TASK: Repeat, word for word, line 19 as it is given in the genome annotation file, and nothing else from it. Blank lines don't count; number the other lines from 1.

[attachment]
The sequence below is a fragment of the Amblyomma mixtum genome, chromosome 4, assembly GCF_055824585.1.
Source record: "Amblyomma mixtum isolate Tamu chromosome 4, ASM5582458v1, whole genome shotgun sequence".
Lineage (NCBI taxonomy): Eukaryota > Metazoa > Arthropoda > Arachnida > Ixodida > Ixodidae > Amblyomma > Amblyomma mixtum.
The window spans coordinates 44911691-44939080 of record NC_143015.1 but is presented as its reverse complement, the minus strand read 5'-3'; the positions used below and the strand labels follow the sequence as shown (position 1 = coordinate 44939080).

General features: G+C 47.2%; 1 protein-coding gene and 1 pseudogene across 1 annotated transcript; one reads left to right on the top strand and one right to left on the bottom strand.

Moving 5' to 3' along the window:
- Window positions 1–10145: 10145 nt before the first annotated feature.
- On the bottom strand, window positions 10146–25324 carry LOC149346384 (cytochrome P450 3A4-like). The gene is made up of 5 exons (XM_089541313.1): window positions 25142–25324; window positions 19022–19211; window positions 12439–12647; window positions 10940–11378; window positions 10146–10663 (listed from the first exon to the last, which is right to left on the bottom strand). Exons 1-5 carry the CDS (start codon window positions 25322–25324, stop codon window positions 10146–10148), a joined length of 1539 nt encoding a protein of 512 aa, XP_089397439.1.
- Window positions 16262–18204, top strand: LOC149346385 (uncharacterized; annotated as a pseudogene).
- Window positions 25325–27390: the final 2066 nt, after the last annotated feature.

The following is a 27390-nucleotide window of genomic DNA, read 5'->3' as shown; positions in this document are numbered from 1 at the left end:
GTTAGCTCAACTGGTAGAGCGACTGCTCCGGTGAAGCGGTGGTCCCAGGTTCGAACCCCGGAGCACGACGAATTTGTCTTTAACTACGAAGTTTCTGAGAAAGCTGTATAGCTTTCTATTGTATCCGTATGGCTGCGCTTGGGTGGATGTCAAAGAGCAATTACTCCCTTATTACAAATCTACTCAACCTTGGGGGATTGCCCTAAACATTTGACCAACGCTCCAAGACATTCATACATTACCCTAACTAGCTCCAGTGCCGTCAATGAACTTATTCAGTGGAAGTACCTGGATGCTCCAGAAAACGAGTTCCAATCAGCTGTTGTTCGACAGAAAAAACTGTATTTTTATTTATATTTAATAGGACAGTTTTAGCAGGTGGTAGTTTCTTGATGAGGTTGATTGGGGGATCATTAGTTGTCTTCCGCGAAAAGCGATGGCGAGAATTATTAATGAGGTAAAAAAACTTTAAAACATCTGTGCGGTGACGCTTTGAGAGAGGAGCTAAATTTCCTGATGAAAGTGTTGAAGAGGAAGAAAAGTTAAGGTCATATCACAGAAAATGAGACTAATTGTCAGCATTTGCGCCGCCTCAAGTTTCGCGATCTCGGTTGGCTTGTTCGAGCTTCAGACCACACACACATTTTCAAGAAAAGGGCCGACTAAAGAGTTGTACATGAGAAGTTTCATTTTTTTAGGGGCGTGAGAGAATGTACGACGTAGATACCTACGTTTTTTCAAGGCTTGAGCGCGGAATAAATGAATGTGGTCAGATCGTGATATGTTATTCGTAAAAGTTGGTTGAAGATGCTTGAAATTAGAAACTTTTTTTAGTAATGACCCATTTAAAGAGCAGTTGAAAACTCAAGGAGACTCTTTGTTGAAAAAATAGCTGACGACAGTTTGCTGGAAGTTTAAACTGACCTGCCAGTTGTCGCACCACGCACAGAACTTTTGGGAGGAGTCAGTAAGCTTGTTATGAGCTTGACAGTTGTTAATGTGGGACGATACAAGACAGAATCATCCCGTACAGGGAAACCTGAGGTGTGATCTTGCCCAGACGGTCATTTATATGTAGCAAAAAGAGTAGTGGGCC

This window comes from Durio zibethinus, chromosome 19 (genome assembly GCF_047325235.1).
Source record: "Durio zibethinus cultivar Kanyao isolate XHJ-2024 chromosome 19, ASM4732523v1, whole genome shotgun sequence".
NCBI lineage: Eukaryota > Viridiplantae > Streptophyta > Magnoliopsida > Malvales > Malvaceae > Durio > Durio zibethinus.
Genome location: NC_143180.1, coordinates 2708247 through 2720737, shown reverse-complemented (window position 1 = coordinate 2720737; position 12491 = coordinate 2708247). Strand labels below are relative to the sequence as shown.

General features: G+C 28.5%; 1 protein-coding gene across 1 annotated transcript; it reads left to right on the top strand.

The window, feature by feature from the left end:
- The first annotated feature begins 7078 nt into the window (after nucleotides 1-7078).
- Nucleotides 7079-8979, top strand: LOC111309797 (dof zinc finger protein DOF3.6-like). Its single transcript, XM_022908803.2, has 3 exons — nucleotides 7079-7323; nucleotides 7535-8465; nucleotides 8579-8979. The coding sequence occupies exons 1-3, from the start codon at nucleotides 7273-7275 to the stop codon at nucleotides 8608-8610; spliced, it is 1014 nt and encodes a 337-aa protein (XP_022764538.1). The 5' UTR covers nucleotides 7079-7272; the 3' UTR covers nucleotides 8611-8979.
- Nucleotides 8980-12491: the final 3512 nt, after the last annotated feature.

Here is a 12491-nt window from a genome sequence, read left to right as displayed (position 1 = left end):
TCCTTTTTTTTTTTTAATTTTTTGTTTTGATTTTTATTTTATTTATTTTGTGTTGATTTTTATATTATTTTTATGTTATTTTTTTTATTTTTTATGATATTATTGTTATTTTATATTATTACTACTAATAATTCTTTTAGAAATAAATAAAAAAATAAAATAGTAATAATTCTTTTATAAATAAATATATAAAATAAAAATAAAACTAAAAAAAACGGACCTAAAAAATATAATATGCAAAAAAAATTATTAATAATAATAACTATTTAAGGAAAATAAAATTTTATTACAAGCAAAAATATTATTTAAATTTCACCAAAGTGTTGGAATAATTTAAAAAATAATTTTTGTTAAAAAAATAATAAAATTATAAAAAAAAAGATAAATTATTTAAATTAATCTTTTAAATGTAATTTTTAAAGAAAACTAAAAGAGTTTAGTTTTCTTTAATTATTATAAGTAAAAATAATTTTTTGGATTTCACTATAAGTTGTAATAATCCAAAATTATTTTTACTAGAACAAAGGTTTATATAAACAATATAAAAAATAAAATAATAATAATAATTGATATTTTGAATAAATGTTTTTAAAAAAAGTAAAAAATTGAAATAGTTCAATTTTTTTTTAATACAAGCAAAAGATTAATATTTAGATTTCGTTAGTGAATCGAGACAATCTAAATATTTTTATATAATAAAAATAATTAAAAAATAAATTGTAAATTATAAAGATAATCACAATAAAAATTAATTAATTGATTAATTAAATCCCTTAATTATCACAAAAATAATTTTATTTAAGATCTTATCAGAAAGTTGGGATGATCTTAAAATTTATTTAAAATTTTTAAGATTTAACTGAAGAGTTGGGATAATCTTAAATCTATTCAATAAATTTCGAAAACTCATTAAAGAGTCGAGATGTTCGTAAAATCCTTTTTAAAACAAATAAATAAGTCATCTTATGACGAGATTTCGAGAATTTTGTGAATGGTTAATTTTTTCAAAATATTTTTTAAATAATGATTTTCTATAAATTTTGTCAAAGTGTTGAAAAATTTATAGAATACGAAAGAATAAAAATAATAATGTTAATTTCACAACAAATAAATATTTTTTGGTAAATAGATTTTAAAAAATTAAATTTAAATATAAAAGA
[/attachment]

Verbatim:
- The first annotated feature begins 7078 nt into the window (after nucleotides 1-7078).